2000 promises to keep the plastics industry's lobbyists hopping. Health issues surrounding chemicals leaching from plastics in things like medical devices and toys seem likely to grab attention. Recycling and bottle bills promise to see heated debate in California, Iowa, and particularly Kentucky, where the governor and legislative leaders want action.
For composites fabricators, the Environmental Protection Agency expects to issue long-awaited — and tough — new emissions standards. Washington also will be debating regulatory reform, ergonomics standards, a China trade deal and legislation that would limit product-liability lawsuits on capital goods like processing machines.
Environmental organizations and some government officials are likely to continue to push for what they term "manufacturers responsibility" on recycling — which can mean requiring recycled content in packaging.
California regulators began enforcing laws requiring recycled content in some plastic bottles. Industry officials predict another legislative fight in that state over broadening recycled-content laws. And groups like the GrassRoots Recycling Network will continue efforts to convince socially responsible investment houses and cities like San Francisco to pressure Coca-Cola Co. to use more recycled PET in its bottles.
Iowa and Kentucky will be the two biggest states for bottle-bill battles, said Pat Franklin, executive director of the Container Recycling Institute in Arlington, Va.
Roger Bernstein, vice president of state government affairs for the American Plastics Council in Arlington, Va., said the growth of plastics into new markets like beer will trigger more scrutiny.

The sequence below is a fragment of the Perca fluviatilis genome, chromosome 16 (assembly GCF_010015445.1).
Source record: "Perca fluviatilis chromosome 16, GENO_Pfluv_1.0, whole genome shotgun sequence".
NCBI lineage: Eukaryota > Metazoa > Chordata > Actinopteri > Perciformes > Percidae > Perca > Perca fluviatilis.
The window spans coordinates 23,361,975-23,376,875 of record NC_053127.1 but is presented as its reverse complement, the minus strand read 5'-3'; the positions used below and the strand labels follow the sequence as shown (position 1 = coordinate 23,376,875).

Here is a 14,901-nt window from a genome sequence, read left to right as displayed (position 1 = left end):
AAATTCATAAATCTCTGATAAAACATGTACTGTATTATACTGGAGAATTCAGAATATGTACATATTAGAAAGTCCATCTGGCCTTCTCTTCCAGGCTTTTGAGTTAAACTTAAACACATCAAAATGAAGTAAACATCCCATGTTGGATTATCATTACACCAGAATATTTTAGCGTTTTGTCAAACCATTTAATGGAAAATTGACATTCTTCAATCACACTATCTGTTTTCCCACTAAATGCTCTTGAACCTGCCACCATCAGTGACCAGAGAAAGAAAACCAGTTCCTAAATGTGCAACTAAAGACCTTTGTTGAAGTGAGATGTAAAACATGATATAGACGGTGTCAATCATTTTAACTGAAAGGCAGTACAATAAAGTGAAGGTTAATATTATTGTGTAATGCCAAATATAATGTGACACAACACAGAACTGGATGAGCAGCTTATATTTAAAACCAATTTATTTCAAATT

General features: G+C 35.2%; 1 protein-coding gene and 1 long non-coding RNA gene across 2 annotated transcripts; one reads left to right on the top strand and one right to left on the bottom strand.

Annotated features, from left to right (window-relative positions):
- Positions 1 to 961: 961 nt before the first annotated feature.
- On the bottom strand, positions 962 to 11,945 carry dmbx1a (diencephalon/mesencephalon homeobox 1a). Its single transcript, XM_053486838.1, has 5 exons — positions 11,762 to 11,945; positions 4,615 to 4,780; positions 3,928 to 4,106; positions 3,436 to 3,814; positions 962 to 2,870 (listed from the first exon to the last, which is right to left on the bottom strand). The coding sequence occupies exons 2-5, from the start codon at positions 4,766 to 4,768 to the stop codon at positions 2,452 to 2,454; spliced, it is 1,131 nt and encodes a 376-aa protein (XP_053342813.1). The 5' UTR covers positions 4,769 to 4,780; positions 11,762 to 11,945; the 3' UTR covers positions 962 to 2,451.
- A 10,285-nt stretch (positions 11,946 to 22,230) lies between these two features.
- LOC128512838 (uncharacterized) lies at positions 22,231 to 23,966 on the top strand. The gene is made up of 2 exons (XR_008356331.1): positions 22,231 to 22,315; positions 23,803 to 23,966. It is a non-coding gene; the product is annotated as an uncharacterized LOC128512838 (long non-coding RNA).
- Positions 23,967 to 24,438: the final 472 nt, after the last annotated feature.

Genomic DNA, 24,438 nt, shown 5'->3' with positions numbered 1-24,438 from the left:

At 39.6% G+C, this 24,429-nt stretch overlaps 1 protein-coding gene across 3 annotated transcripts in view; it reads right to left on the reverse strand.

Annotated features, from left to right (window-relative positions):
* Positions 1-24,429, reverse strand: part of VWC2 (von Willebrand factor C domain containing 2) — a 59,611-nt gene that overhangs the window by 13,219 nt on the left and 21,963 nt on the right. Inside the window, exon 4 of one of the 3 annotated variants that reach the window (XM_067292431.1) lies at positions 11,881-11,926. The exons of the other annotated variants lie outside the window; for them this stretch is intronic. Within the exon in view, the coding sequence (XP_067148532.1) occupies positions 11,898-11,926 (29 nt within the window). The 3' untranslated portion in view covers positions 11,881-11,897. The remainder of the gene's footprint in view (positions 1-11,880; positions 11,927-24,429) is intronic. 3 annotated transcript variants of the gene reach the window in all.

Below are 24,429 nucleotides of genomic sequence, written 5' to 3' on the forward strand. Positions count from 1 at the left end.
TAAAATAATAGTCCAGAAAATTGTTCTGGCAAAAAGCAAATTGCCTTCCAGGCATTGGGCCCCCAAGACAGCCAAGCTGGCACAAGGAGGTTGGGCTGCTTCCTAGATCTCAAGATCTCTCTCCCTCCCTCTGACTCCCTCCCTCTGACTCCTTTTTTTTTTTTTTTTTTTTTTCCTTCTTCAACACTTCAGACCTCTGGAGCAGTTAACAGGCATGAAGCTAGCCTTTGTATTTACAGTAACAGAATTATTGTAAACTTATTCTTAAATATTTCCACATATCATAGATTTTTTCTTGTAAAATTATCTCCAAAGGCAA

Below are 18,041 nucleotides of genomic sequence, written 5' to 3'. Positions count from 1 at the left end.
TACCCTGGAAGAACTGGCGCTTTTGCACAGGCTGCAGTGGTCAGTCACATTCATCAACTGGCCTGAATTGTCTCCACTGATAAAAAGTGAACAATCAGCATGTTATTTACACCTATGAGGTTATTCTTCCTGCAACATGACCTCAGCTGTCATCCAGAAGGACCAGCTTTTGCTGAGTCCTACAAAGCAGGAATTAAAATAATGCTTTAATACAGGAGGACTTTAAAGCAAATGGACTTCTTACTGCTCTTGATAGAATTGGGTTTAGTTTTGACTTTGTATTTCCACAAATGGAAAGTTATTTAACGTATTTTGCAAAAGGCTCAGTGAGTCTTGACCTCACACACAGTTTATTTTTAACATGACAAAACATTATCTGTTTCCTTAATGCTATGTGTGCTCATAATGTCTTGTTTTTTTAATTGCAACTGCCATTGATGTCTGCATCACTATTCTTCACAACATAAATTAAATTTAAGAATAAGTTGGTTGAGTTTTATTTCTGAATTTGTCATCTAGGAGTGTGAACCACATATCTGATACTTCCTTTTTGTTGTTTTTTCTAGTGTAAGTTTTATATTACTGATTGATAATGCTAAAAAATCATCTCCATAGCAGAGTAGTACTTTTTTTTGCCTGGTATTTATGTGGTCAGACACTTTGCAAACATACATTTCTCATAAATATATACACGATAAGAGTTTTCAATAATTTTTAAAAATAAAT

"One reason we will have to be vigilant in the year 2000 and beyond is that the growth of plastics becomes a triggering event for potential legislative events that become restrictive," he said.
Concerns about children's health will continue to drive materials-deselection debates, like phthalates in toys, said William Carroll, vice president of chlorovinyl issues at Occidental Chemical Corp. in Dallas.
Carroll does not expect the concerns to spill over into vinyl's larger markets, and he downplayed suggestions that the attention will significantly hurt the vinyl industry.
"It reminds me of the early 90s, when we were talking about recycling pressure," he said. "Did it revolutionize the world? No. Did it destroy the virgin market? No."
Bernstein expects health issues to pick up at the state level, similar to Massachusetts' debate in 1999 about warning labels for reputed toxins. APC also will work on business issues such as model energy codes, adoption of building codes that help plastic pipe, and mold and use sales-tax exemptions in Florida and Georgia.
In Washington, presidential politics and the possibility of the Democrats retaking the House could stall major legislation, but there are many lower-profile issues important to plastics where decisions could be made, said Lewis Freeman, vice president of government affairs for the Washington-based Society of the Plastics Industry Inc.
He said SPI will work, in part, on regulatory reform, liability limits on capital goods, continued funding for a new fast-track packaging approval program at the Food and Drug Administration, a Chinese trade deal and slowing efforts on ergonomics.